“I have never put any personal items on my desk.  I don’t love the job.  In fact I resent it deeply.  I took the job out of necessity and it derailed my life forever.  I have this ongoing fantasy that I could just quit and I wouldn’t even have to pack up anything.  Just walk out into the sunshine, dance around and kick a can down the sidewalk.  But now that I’ve got you, I sense a new opportunity.

“Sean, I need you to get your life in order to make me look good.  See, you’re the first white boy they’ve given me.  It’s a test.  If I get you back on track, I think they have to promote me to a senior probation officer.  If you fuck up, they’re gonna say, ‘O’Keefe can only help blacks.’ I don’t wanna be pigeonholed like that.

“I want to get you into an everyday kinda rut, understand?  A pointless job that you go to in the daytime and at night, this bar, or any bar you want, it’s okay to come in and drink.  It’s social, you talk to people like you’re talking to me and I’m talking to you.  Your days of smoking weed are over.  Your new thing is booze.  Get drunk.   Get laid, too.  Understand?  Drink, not weed.

“I catch you with weed, I swear I’m going to knock your goddamn teeth out.  Knock your gums out, too!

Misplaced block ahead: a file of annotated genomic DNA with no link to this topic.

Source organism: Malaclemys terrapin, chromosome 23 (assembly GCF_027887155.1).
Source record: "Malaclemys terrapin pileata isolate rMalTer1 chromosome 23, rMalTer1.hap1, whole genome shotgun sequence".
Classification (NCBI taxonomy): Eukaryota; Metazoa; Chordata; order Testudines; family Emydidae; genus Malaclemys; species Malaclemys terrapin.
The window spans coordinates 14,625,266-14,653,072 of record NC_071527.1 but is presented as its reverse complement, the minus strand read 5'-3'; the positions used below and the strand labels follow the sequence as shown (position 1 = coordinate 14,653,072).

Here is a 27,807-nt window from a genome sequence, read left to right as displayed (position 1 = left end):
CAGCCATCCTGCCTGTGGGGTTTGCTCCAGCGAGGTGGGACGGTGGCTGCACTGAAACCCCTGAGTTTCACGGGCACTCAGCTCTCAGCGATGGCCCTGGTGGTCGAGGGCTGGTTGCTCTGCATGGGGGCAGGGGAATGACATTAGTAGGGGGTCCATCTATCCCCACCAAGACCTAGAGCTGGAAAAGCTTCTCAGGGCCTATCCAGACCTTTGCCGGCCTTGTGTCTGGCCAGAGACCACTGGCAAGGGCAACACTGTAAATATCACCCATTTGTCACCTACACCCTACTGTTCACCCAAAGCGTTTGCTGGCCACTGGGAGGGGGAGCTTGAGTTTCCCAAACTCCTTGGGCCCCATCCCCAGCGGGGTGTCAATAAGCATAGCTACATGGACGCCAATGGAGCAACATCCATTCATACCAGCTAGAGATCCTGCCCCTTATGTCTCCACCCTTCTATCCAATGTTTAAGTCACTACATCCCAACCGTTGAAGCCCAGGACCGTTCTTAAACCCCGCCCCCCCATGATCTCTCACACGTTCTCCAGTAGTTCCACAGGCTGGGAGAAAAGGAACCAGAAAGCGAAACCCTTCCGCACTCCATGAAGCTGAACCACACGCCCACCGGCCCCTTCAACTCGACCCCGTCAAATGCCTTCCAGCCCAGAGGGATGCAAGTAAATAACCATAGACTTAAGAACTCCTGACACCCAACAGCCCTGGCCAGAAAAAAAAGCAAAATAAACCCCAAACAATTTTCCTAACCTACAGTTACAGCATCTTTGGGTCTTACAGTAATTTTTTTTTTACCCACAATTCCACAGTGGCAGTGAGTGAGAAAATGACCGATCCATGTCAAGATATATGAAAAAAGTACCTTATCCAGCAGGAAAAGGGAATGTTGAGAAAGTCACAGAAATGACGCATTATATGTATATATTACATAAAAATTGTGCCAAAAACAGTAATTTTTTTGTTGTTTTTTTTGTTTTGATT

“I call you on that phone, if you’re talking like you’re on the space shuttle, I’m coming over to cave your head in!  Understand?”

All the beer ran out straight from my stomach to my bladder.

“Yes, I won’t!” I yelped.

“You won’t what!”

“Won’t smoke pot.  I swear.”

I got up to go to the bathroom, but O’Keefe grabbed my arm.

“I’m watching you,” he growled.

I was so scared that by the time I got to the bathroom, I couldn’t piss.  I had to splash cold water on my face and neck to get it going.


On the bus back to Shore Points, I felt a lump when I sat down.  I pulled the phone out of my back pocket and tucked it into my waistband.  I knew The Sign was coming up on the right side, so I moved to sit across the aisle in anticipation.  It was always a highlight for me.

On our way back from a field trip to see the Liberty Bell in Philadelphia, my gym teacher decoded The Sign to me and I liked to repeat it in my head when I saw it.

It stood at the town limits, on high stilts proudly out of the range of vandals.  The Sign read, “Welcome To Shore Points — A Proud Past And A Promising Future.”

The secret message was that the present sucks.

(Part 5 next week.)